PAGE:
Timing Test Results
Windows desktop computers can support millisecond precision timing if they are reasonably configured. It is prudent to run the timing test programs whenever new hardware or applications are added to the computer. The timing test results in this section show that E-Prime can maintain millisecond precision on appropriately tuned desktop PC hardware for Pentium class machines running at 2GHz or faster. Experiments can take precision real-time input from the keyboard device, the PST Serial Response Box, or Chronos, but we do not recommend that the mouse be used as an input device for experiments in which response time at the millisecond level is the primary dependent measure. Using a quality name brand PCI audio card, E-Prime can achieve consistent low latency playback of digital audio (e.g., latency < 1 screen refresh). For experiments that require optimal and consistent playback latency, the recommended sound API varies with operating system. Please refer to the timing test summary data at the end of this section for a detailed review of the tests performed and the resulting data.
Applications frequently install either new background jobs that take processor cycles or new device drivers that may alter timing precision. Some hardware cards and software programs compromise the machine’s ability to provide millisecond precision. The testing of the computer needs to be done when the computer is initially setup or when new hardware or software is installed, but it need not be done for every experiment. The rest of this section details how the testing should be performed. If the system has already passed the performance tests described and someone else is responsible for machine configuration testing, then this section may be skimmed, although the figures should be reviewed. Once the machine passes the performance tests, it is ready to serve as a data collection station for E-Prime.
People tend to install multiple background applications that may, at intervals, wake up and steal cycles from other applications (e.g., the experiment), resulting in timing errors. For example, the Windows Office toolbar periodically checks the state of the machine to see if some action needs to be performed (e.g., put up a reminder alarm on the screen). These types of programs use small amounts of time, but can block or delay other programs from executing and therefore can result in timing errors. Having multiple applications running encourages the operating system to swap out parts of the experiment (see TIMING: Timing Challenges ).A common problem is virus detection programs that scan all files and periodically scan the system for viruses. There is an internal timer in the virus monitoring applications that will, on some cycle, wake up and scan the system, halting activity for potentially hundreds of milliseconds. To avoid random time delays during the experiment, scanning must be disabled while running the experiment. E-Prime runs in high priority mode and will block most, but not all such background jobs.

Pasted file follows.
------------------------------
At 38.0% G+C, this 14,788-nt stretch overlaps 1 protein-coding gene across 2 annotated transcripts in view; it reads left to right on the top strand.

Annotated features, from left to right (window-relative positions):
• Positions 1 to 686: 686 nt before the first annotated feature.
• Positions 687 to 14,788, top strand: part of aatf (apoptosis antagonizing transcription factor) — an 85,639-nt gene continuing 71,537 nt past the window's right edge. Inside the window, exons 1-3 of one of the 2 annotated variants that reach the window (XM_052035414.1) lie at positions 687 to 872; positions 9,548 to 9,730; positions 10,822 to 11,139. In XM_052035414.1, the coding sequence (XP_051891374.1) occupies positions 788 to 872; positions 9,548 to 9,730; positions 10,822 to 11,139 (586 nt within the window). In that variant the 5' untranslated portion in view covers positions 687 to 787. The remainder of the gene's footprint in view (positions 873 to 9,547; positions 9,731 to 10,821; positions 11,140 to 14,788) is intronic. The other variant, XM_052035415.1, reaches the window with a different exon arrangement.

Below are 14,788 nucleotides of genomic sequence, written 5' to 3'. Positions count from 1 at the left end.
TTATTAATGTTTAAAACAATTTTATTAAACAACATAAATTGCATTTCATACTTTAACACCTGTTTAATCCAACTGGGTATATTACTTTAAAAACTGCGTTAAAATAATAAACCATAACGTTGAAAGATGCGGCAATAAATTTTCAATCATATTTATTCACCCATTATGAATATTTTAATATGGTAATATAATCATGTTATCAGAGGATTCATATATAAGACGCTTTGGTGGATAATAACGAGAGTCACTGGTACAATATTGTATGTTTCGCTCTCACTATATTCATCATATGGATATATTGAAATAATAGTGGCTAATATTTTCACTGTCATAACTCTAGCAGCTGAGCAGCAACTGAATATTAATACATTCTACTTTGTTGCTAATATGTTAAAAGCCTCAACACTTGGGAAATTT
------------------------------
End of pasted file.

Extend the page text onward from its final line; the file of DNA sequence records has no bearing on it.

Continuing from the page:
A good experimental computer should have a minimum number of concurrent applications running and no other applications loaded during a data collection run. Ideally, no other applications other than E-Run should be displayed on the Windows taskbar when real data is being collected. There should also be a minimum number of background applications and utilities running (this is typically determined by what programs are on the Start menu configuration for the computer but can also be affected by various non-obvious entries located in the Windows System Registry). Pressing Ctrl+Alt+Del and choosing TaskManager, will display a list of all programs currently running on a computer. Figure 1 is a display of a completely clean computer. This is the ideal scenario and may not be possible to achieve on all hardware setups because of various drivers that may be required for proper operation of the computer hardware. The Windows Explorer application will always be listed, as it is responsible for running the Windows desktop . If other applications or utilities are listed due to the configuration of the machine, be aware of the tasks each program performs. It is important to know if these programs are indeed necessary while running an experiment, since the programs may be taking processor time.